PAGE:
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Int Nurs Rev. 2010 Dec;57(4):493-9. doi: 10.1111/j.1466-7657.2010.00832.x. Epub 2010 Sep 14.

Empathy: the effects of undergraduate nursing education in Turkey.

Author information

1
Psychiatric Nursing Department, School of Nursing, Gulhane Military Medical Academy, Etlik, Ankara, Turkey. celaleozcan@gmail.com

Abstract

AIM:

To evaluate the empathic skills and the empathetic tendency of nursing students throughout their years of undergraduate education.

BACKGROUND:

Empathy is a major component of the relationships between patients and nurses, and is an observable and teachable skill that nurses are claimed to possess.

METHODS:

A cross-sectional study was designed to determine the differences in the empathic skills and tendency of nursing students in the successive years of undergraduate nursing education. A longitudinal study was also designed to evaluate the changes between the beginning and the end of the nursing education in the same group. All the registered students were asked to participate in the study. The total population was 466 nursing students of whom 438 participated (94%) in the cross-sectional study and 81 in the longitudinal study. The Empathic Communication Skills Scale (ECSS) and the Empathic Tendency Scale (ETS) were used to collect data.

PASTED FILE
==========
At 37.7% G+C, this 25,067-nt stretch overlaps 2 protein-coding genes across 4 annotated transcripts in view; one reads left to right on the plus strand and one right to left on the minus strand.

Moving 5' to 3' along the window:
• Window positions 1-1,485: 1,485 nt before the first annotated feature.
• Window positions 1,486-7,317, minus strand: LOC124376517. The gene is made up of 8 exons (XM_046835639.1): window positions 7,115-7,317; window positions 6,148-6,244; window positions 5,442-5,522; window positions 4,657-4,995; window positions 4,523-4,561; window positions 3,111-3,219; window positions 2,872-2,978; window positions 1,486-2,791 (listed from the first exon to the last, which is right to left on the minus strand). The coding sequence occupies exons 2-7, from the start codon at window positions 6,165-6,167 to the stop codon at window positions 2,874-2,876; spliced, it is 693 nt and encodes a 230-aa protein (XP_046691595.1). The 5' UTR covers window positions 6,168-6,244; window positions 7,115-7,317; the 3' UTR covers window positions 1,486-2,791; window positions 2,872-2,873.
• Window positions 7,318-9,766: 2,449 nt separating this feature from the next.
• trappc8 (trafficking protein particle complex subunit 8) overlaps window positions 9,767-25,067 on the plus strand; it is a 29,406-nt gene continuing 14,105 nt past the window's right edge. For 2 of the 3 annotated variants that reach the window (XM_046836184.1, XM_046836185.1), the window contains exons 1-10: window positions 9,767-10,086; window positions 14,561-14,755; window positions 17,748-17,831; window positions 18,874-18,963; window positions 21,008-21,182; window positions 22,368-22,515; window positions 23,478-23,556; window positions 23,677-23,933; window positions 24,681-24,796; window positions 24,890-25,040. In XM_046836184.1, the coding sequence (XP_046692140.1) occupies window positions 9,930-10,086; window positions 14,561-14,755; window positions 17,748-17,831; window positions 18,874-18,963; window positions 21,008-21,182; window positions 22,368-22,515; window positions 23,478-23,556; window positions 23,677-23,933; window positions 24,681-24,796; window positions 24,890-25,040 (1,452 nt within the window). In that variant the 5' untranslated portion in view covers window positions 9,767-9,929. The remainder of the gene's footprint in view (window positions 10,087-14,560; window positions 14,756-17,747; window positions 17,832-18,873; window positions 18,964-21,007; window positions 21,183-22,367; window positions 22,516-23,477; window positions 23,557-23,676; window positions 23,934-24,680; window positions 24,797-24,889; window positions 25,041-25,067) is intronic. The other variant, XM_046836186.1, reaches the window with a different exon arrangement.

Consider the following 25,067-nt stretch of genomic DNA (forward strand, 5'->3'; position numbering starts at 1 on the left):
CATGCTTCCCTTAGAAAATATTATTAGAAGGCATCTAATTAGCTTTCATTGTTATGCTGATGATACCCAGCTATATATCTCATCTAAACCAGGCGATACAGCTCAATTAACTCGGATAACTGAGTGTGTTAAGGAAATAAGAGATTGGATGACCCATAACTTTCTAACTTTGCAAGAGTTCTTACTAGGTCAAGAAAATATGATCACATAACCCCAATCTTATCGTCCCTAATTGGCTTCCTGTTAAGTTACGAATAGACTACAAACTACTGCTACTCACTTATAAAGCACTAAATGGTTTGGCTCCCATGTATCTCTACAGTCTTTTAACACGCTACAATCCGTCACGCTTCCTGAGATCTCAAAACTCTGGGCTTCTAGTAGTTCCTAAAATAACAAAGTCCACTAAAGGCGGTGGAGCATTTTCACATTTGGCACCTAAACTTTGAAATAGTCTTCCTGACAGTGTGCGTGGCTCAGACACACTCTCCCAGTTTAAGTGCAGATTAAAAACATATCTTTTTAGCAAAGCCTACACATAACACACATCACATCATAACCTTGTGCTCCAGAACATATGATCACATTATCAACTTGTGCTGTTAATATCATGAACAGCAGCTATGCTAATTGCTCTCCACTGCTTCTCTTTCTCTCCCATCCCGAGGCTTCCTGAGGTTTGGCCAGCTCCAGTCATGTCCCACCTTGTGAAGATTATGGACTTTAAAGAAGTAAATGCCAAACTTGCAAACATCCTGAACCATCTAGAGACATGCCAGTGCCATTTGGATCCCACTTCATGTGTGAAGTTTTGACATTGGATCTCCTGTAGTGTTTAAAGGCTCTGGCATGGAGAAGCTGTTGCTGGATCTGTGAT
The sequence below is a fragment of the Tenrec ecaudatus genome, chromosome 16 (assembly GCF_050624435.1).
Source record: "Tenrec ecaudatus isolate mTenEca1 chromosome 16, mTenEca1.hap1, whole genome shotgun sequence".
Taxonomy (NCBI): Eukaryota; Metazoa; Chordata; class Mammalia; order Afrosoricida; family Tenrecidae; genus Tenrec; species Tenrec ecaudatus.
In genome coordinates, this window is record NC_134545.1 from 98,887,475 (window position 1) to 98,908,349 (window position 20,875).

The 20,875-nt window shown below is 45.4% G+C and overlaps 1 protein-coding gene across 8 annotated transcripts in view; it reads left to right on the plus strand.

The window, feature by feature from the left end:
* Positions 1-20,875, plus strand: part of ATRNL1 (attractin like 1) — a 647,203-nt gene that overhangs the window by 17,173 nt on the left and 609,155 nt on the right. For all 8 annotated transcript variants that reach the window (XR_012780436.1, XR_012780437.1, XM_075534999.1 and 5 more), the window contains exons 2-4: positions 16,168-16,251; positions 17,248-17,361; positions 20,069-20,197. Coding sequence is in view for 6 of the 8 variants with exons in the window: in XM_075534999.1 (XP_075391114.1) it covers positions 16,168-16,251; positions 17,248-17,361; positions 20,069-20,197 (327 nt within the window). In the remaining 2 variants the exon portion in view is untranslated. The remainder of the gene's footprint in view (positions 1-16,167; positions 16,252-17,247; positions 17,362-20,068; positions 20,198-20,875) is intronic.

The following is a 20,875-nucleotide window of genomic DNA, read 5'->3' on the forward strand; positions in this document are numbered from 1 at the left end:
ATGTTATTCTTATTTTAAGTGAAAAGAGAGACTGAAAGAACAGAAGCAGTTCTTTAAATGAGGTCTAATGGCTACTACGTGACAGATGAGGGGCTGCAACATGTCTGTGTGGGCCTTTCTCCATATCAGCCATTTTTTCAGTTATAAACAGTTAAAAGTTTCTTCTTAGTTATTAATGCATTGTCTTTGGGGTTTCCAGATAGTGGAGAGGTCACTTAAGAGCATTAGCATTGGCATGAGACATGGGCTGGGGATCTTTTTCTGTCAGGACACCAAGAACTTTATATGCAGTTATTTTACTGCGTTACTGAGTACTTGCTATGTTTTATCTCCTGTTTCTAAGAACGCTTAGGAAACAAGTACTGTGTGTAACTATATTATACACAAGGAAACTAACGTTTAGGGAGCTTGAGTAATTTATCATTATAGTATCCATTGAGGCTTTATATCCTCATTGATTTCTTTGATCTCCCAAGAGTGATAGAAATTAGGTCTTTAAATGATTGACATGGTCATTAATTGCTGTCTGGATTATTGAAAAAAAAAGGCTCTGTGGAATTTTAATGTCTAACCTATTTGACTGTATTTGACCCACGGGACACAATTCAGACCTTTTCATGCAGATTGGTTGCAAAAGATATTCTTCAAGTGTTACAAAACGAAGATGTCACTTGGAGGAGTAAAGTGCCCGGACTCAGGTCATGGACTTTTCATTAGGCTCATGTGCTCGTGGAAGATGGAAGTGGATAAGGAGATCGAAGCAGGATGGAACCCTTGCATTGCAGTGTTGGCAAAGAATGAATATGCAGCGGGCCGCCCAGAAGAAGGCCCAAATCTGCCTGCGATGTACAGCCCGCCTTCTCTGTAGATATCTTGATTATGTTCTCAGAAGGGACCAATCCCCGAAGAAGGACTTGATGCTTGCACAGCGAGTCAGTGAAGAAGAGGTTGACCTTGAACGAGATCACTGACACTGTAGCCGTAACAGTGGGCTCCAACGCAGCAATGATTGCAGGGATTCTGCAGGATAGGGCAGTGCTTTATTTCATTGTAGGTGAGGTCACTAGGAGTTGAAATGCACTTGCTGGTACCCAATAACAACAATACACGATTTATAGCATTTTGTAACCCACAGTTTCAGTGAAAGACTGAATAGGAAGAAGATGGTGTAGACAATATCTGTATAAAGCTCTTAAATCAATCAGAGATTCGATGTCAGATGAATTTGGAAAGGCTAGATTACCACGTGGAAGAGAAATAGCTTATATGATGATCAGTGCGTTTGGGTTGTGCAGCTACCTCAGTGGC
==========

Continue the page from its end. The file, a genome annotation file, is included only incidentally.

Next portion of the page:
FINDINGS:

An increase in the ECSS and a decrease in the ETS were observed in both the cross-sectional and longitudinal studies. Comparing the years, fourth-year students have higher empathic skills level, whereas newly registered students have a higher empathic tendency score (P<0.05).

CONCLUSIONS:

The findings have shown that empathic skills developed during undergraduate nursing education. However, empathetic tendency has shown a decline during these educational years. The decrease in empathetic tendency during undergraduate education should be taken into account, and educators and researchers should consider possible reasons for this outcome. Further research is indicated.

[Indexed for MEDLINE]

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